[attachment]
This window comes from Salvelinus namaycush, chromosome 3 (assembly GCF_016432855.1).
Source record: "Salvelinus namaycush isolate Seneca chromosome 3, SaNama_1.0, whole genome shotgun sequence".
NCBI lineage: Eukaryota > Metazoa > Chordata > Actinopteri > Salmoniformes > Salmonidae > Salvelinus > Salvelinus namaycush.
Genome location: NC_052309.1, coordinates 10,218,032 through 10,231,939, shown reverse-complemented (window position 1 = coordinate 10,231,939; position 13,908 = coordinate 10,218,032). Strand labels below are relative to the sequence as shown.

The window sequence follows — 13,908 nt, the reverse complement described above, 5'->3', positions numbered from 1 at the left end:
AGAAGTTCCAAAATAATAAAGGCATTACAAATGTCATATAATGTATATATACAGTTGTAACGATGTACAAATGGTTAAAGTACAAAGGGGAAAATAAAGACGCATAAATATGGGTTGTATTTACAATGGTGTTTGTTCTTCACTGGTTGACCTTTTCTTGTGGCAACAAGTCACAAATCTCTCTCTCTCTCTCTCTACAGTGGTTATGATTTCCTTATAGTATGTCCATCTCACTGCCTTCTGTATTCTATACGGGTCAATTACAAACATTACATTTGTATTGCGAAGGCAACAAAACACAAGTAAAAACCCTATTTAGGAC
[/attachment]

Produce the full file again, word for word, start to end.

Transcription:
This window comes from Salvelinus namaycush, chromosome 3 (assembly GCF_016432855.1).
Source record: "Salvelinus namaycush isolate Seneca chromosome 3, SaNama_1.0, whole genome shotgun sequence".
NCBI lineage: Eukaryota > Metazoa > Chordata > Actinopteri > Salmoniformes > Salmonidae > Salvelinus > Salvelinus namaycush.
Genome location: NC_052309.1, coordinates 10,218,032 through 10,231,939, shown reverse-complemented (window position 1 = coordinate 10,231,939; position 13,908 = coordinate 10,218,032). Strand labels below are relative to the sequence as shown.

The window sequence follows — 13,908 nt, the reverse complement described above, 5'->3', positions numbered from 1 at the left end:
AGAAGTTCCAAAATAATAAAGGCATTACAAATGTCATATAATGTATATATACAGTTGTAACGATGTACAAATGGTTAAAGTACAAAGGGGAAAATAAAGACGCATAAATATGGGTTGTATTTACAATGGTGTTTGTTCTTCACTGGTTGACCTTTTCTTGTGGCAACAAGTCACAAATCTCTCTCTCTCTCTCTCTACAGTGGTTATGATTTCCTTATAGTATGTCCATCTCACTGCCTTCTGTATTCTATACGGGTCAATTACAAACATTACATTTGTATTGCGAAGGCAACAAAACACAAGTAAAAACCCTATTTAGGAC